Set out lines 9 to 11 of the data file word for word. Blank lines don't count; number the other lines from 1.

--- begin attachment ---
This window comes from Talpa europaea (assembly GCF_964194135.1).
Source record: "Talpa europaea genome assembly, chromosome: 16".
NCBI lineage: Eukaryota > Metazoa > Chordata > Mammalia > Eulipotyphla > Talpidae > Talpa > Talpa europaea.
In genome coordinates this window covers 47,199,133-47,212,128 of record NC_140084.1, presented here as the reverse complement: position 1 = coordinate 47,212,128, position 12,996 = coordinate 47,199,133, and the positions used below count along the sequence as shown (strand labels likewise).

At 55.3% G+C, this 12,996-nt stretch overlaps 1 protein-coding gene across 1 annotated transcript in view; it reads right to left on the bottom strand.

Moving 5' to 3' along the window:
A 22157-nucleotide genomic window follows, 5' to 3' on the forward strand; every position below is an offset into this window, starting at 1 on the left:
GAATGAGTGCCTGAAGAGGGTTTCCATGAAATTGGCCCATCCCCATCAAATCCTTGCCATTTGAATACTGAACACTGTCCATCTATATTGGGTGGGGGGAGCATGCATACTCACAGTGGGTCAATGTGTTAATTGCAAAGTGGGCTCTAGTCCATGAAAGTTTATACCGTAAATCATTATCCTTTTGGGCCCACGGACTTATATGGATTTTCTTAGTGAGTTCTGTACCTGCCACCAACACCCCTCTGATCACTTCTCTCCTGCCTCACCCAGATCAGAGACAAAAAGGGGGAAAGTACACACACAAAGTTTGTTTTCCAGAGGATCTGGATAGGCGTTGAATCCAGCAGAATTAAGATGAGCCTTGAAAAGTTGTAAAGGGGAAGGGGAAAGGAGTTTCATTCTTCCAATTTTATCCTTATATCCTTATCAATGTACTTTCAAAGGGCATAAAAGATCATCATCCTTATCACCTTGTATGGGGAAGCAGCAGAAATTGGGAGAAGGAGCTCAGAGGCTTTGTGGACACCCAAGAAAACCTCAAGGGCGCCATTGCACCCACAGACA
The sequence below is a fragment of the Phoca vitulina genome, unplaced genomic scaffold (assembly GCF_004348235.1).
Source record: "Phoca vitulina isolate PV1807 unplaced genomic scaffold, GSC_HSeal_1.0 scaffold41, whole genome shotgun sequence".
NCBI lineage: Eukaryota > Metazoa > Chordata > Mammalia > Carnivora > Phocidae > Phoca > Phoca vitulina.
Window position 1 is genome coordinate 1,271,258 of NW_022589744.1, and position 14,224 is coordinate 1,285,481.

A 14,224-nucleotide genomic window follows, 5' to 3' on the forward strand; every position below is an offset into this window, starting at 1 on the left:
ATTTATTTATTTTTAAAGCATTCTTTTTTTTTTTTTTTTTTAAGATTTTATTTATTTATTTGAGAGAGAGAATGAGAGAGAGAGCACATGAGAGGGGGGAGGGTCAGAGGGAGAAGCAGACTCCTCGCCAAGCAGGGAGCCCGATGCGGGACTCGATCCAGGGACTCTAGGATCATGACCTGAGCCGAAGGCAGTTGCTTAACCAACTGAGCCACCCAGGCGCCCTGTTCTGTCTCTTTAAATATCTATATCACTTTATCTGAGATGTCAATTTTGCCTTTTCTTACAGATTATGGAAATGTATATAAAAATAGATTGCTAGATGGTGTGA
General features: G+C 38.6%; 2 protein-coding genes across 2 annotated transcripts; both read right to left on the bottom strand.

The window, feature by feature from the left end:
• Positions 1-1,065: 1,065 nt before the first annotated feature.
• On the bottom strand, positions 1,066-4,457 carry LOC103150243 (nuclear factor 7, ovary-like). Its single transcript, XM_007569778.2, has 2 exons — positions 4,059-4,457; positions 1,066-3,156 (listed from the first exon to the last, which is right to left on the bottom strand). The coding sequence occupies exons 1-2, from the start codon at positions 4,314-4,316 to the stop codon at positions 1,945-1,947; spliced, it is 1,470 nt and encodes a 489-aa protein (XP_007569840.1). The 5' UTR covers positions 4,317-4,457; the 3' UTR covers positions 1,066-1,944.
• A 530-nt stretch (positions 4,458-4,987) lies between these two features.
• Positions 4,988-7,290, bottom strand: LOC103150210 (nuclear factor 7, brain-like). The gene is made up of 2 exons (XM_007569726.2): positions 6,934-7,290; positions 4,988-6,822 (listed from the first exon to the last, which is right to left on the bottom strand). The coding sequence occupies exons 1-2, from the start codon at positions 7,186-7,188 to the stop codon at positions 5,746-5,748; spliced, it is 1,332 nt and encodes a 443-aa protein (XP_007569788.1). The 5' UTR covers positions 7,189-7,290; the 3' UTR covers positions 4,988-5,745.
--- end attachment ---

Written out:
The sequence below is a fragment of the Phoca vitulina genome, unplaced genomic scaffold (assembly GCF_004348235.1).
Source record: "Phoca vitulina isolate PV1807 unplaced genomic scaffold, GSC_HSeal_1.0 scaffold41, whole genome shotgun sequence".
NCBI lineage: Eukaryota > Metazoa > Chordata > Mammalia > Carnivora > Phocidae > Phoca > Phoca vitulina.